Lessons from Churches that Reach Young Adults
Lovett Weems examines the findings of a new report on engaging young adults and shares clues for improving ministry with younger people. He notes that churches that assume they can engage young adults in the same manner as anyone else virtually always fail. To have young adults involved beyond a token level, there must be a specific strategy to reach them.
The longstanding challenge of engaging young adults in church is far more difficult today. Fewer persons overall participate in church. In young adult culture, church is even less a factor. The young are disproportionately represented among those who choose “none” for their religious affiliation. The aging of membership in many congregations does not help.
The first question for any congregation is, “Do we really care deeply about reaching young adults — so much so that we will do what it takes for that to happen?”
A major new report, Engaging Young Adults, studies the practices of a cross-section of American congregations that reach young adults as well as those that fail to reach younger people. Author Kristina Lizardy-Hajbi has done a splendid job of organizing and interpreting data collected in the American Congregations 2015 survey by the Faith Communities Today project. She provides many clues for improving ministry with young adults.
The good news is that young adults are far from missing in most congregations. There may only be one young adult participant, but the young are not totally absent. The question for congregations is not whether an 18 to 34 year old participates in their congregation, but whether there will be more than token engagement.
The first question for any congregation is, “Do we really care deeply about reaching young adults — so much so that we will do what it takes for that to happen?” This is a question of the heart, not of programs or tactics. This report confirms what previous research has documented: Many congregations say they want to reach younger people, but most are unwilling to change their worship or priorities to make it happen. Paradoxically, while many church members bemoan that the young lack interest in the church, they themselves show little interest in reaching emerging generations. And, when church members’ engagement with the young is minimal, they are more prone to negative assumptions and stereotypes about younger people. When there is little openness to change, reaching young adults is unlikely.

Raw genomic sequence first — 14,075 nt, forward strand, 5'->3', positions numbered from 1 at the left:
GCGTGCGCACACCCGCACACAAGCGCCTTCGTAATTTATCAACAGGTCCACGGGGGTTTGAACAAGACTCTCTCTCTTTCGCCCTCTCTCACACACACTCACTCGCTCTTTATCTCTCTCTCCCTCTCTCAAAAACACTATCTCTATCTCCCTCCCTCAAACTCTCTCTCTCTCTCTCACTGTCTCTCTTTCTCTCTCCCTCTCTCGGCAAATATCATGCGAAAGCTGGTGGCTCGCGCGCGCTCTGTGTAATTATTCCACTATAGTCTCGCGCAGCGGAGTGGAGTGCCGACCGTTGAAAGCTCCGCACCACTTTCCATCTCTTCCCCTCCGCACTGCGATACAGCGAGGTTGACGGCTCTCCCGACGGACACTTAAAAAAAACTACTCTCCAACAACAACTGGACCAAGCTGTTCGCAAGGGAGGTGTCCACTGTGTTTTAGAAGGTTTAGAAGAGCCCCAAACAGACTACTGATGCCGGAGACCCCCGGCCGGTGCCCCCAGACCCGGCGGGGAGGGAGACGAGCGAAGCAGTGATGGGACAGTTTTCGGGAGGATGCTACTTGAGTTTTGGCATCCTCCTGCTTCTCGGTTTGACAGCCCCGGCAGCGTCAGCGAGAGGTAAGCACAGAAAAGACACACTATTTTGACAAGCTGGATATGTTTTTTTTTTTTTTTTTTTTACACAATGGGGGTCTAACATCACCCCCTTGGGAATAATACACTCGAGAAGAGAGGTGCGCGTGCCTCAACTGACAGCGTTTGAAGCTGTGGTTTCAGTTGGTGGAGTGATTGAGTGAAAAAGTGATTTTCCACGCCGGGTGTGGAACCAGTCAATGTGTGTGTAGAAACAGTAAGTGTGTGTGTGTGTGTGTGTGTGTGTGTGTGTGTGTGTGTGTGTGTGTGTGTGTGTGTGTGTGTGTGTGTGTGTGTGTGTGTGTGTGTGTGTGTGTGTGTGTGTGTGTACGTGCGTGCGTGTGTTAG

Some churches seek the engagement of young adults in the same way they do for anyone else. That strategy virtually always fails. Young adult participation in churches that assume what they are already doing is sufficient is only 3.5 percent! To have young adults involved beyond a token level, there must be a specific strategy to reach them. Ninety percent of churches with thriving young adult ministries have such a strategy.
Is there someone in your church responsible for engaging young adults? Only one-third of churches have such a person; yet two-thirds of thriving young adult ministry churches have at least one designated leader. And churches declining in young adults typically have no designated leader. Most of these leaders are young adults themselves, especially in churches with thriving young adult ministries. But, whatever the age of the leader, the presence of a designated person, paid or unpaid, responsible to lead young adult engagement is crucial. The majority of young adult ministry leaders are unpaid volunteers. Even larger churches with paid staff make all the more use of volunteers.
While having a young adult as the leader helps, there is another even more important factor: how many hours this leader devotes to the task. The more hours spent, the more likely there will be a growing young adult ministry. Churches with thriving young adult ministries report that a leader spends on average 20 hours per week. While having financial resources to apply to such ministry helps, calling upon volunteers and unpaid staff has been shown to be effective, especially if they are young adults themselves.
“We can no longer expect that young adults will come through the doors of congregations on their own. Instead, we must make it a priority to go beyond our walls in order to engage this generation….” This is the challenge laid out in this important report. Creating a future for our congregations in which all generations are appropriately represented is a task well worth the effort to accomplish.